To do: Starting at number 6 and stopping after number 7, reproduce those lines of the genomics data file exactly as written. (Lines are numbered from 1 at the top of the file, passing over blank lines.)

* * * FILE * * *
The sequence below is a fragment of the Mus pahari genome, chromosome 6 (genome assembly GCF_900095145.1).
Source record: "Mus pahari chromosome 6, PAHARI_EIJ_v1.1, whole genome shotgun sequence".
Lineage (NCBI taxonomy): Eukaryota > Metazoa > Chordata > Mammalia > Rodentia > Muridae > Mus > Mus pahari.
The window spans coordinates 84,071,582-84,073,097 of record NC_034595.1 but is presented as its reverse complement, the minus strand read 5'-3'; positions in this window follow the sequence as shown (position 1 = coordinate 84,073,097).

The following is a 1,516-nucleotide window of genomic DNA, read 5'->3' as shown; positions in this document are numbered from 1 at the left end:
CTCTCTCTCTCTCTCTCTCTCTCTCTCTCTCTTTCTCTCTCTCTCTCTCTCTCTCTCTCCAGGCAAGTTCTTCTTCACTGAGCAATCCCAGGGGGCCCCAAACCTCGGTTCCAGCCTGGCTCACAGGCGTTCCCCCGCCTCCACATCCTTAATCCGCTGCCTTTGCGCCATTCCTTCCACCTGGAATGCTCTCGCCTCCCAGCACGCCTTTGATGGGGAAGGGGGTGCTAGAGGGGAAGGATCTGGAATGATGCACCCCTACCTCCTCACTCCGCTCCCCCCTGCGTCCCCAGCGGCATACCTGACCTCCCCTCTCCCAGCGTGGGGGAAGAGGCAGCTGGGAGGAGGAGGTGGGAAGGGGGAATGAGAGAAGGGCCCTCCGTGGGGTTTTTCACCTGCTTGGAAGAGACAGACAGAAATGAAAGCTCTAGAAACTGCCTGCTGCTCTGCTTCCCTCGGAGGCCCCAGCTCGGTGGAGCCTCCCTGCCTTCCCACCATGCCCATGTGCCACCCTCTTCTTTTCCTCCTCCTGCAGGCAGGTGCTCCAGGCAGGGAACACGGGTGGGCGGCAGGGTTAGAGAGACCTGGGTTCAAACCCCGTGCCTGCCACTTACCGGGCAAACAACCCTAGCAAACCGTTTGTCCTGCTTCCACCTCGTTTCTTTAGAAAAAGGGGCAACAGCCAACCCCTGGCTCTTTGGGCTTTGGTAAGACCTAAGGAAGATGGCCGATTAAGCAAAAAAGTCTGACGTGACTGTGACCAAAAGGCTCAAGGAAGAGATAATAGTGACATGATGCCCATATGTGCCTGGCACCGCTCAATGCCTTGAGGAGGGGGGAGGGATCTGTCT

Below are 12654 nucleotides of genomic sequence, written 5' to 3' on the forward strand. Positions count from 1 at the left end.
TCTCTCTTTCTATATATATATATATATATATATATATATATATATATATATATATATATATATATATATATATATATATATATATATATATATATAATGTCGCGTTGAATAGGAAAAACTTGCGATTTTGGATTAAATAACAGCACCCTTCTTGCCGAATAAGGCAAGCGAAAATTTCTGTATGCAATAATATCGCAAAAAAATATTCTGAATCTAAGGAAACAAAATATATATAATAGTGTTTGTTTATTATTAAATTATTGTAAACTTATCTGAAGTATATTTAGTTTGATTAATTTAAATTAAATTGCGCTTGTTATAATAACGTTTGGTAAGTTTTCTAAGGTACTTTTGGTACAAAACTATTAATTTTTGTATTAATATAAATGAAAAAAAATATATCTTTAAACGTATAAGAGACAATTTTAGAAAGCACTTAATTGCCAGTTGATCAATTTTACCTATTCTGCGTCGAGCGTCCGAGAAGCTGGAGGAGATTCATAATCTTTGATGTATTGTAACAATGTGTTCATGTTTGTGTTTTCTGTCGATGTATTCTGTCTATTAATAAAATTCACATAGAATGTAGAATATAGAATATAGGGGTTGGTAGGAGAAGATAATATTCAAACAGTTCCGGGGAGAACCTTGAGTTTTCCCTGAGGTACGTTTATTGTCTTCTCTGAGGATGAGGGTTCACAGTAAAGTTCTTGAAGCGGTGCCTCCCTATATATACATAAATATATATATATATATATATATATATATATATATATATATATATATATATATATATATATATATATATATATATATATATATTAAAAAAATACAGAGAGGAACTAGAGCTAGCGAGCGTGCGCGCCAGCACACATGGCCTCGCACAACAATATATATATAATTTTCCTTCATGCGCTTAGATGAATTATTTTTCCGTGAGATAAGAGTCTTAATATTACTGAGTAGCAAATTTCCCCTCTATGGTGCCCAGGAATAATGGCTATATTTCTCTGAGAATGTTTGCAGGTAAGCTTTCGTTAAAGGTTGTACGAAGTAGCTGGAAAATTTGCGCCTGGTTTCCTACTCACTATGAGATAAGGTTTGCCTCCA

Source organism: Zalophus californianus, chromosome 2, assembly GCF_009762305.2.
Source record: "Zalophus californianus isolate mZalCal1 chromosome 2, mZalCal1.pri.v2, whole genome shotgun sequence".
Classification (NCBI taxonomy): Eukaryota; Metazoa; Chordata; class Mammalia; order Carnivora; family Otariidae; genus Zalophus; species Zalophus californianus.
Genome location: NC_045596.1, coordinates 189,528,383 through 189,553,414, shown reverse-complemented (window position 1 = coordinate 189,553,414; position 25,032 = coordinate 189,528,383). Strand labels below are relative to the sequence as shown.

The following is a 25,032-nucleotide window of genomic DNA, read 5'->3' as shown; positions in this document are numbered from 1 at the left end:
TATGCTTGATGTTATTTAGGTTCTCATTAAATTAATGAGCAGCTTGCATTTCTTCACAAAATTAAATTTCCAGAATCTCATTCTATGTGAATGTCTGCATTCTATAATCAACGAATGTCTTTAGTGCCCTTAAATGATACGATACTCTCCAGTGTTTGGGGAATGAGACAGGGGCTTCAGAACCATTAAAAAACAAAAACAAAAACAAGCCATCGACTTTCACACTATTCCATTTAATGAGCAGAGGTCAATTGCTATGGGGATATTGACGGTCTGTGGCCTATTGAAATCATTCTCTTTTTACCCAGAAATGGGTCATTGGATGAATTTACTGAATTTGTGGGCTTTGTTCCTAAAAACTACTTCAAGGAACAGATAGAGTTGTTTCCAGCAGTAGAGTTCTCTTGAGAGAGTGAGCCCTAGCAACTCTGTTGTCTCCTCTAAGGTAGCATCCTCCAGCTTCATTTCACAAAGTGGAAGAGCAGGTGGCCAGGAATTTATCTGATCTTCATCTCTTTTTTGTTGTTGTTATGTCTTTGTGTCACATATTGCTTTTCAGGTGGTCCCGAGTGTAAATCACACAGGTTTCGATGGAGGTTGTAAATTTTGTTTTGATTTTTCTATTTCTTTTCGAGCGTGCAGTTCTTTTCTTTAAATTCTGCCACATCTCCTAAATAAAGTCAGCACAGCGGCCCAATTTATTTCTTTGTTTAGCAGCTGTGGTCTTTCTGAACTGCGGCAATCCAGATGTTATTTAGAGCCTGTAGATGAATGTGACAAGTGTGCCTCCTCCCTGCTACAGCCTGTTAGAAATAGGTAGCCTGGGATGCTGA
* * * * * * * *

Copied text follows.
CTCTCTCTCTCTCTCTCTCTCTCTCTCTCTCTTTCTCTCTCTCTCTCTCTCTCTCTCTCCAGGCAAGTTCTTCTTCACTGAGCAATCCCAGGGGGCCCCAAACCTCGGTTCCAGCCTGGCTCACAGGCGTTCCCCCGCCTCCACATCCTTAATCCGCTGCCTTTGCGCCATTCCTTCCACCTGGAATGCTCTCGCCTCCCAGCACGCCTTTGATGGGGAAGGGGGTGCTAGAGGGGAAGGATCTGGAATGATGCACCCCTACCTCCTCACTCCGCTCCCCCCTGCGTCCCCAGCGGCATACCTGACCTCCCCTCTCCCAGCGTGGGGGAAGAGGCAGCTGGGAGGAGGAGGTGGGAAGGGGGAATGAGAGAAGGGCCCTCCGTGGGGTTTTTCACCTGCTTGGAAGAGACAGACAGAAATGAAAGCTCTAGAAACTGCCTGCTGCTCTGCTTCCCTCGGAGGCCCCAGCTCGGTGGAGCCTCCCTGCCTTCCCACCATGCCCATGTGCCACCCTCTTCTTTTCCTCCTCCTGCAGGCAGGTGCTCCAGGCAGGGAACACGGGTGGGCGGCAGGGTTAGAGAGACCTGGGTTCAAACCCCGTGCCTGCCACTTACCGGGCAAACAACCCTAGCAAACCGTTTGTCCTGCTTCCACCTCGTTTCTTTAGAAAAAGGGGCAACAGCCAACCCCTGGCTCTTTGGGCTTTGGTAAGACCTAAGGAAGATGGCCGATTAAGCAAAAAAGTCTGACGTGACTGTGACCAAAAGGCTCAAGGAAGAGATAATAGTGACATGATGCCCATATGTGCCTGGCACCGCTCAATGCCTTGAGGAGGGGGGAGGGATCTGTCT

Below are 12654 nucleotides of genomic sequence, written 5' to 3' on the forward strand. Positions count from 1 at the left end.